A short guide explaining three basic mechanisms of this hard to grasp golf game, perfect for new players.
While this isn’t going to be an extensive and complete guide for this game, it will explain three important tips to always keep in mind, intended for new players who are confused on why their shots sometimes do not go as intended and planned.
The lie condition (Where your ball rests) isn’t only about the grass or sand, but its incline and shape. You can press [Shift] to see the conditions of your lie.
- If your ball rests uphill, your ball will lose distance, go higher and be more sensitive to wind.
- If your ball rests downhill, your ball will gain distance, go lower and be less sensitive to wind.
- If your ball rests sideways, your ball will change direction to the corresponding incline.
The more steep it is, the more severe the changes will become. Uphill/Downhill of course stack with sideway slopes.
A lot of people have a hard time with swing tempos being random and all over the place. The explanation for that is quite simple : Some shots require you to be slower with your swings compared to using a club for its maximum distance. This goes for chip, lob and pitch. Experiment with swings on the chipping practice until you get the speed right. This also goes for partial swings for approaches : It also requires to be even slower.
Putting Distance / Power
Putting in this game is not explained at all which is, a little dumb. After many tests of my own, I can conclude that your swings speed do not affect the power of your putt : Only the amount of time you take to hit the ball does. I also am sure that I saw a note on the putt marker helping you to stabilize the power of your putt (For instance if the marker is set at 75 feet away, the game will try to bring your putt power closer to how a 75 feet putt would be) but I cannot confirm this.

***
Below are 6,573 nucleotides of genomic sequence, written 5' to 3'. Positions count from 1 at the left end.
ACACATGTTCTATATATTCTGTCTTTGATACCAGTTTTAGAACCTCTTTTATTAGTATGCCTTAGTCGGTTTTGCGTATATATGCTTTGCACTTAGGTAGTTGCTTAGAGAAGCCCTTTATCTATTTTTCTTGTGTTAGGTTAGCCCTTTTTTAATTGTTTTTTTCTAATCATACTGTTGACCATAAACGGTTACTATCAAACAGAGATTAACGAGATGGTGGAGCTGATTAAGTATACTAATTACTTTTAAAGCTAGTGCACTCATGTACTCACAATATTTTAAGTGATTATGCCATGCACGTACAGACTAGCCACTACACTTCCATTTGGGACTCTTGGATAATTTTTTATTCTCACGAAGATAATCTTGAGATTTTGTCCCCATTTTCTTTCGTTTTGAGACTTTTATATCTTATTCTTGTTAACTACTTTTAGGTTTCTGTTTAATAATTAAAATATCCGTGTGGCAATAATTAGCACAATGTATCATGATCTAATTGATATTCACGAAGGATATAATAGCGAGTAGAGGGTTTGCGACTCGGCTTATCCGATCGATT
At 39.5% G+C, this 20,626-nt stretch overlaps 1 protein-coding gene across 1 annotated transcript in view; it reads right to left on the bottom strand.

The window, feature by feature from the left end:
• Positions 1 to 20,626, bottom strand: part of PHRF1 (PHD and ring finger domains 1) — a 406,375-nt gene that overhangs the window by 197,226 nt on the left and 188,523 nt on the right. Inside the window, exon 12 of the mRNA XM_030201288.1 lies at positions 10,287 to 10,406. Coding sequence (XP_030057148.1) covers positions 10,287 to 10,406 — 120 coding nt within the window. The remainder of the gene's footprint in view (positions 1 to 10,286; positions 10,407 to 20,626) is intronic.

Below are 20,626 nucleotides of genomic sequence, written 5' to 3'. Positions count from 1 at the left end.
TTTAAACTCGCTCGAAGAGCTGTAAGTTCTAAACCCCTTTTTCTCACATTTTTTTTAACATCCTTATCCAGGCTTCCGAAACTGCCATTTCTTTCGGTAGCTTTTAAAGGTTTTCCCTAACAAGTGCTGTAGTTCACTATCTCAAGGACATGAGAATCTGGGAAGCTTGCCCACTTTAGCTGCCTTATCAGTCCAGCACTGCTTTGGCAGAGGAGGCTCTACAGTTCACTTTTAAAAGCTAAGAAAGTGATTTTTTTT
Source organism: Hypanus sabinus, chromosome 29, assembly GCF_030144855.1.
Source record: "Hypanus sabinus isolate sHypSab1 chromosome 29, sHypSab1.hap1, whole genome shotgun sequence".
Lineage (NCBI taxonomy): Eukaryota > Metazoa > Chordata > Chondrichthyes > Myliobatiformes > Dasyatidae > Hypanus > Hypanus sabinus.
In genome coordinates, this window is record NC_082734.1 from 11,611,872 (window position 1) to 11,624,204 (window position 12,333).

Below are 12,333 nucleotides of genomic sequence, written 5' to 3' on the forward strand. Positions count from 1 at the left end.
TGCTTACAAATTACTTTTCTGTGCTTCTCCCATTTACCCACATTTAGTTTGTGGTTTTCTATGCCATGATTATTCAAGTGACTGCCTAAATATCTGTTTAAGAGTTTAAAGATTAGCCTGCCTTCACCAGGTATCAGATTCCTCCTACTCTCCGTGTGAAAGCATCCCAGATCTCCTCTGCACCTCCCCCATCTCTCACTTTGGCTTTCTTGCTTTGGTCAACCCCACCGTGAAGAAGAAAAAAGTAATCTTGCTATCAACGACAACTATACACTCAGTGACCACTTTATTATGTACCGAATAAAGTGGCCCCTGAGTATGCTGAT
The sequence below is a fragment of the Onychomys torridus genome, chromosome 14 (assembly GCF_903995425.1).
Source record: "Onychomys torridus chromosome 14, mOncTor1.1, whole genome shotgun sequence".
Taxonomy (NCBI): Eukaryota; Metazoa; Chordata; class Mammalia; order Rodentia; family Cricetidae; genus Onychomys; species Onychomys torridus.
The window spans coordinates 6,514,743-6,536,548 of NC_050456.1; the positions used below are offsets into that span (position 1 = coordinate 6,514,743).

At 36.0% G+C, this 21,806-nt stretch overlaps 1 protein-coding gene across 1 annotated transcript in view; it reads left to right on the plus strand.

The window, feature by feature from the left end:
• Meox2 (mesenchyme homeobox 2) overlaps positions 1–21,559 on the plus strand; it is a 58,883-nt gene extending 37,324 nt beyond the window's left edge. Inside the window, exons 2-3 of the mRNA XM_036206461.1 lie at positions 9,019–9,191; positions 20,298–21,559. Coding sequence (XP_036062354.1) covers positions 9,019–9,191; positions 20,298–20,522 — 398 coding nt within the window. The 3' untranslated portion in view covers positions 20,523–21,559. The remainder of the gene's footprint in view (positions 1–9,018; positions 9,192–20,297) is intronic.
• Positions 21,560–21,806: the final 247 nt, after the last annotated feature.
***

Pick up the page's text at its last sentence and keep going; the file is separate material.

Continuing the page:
Here is a quick reference for putting distance depending on the amount of time you take before you downswing. These are rough estimations on a flat green with a speed of 144f. A green with less green feet speed than 144 means you will need more power, and more feet speed than 144 will need less power.
- 0.5 second: 10 feet
- 1.0 second: 25 feet
- 1.5 second: 60 feet
- 2.0 second: 100 feet
These three tips should be able to improve your game and make it more enjoyable to play. Keep in mind that the game aims to be like real golf. Getting birdies all the time isn’t something that is supposed to be very easy to achieve. Making par is more realistic than aiming for birdie for every hole, and is a sign of being a good and consistent player.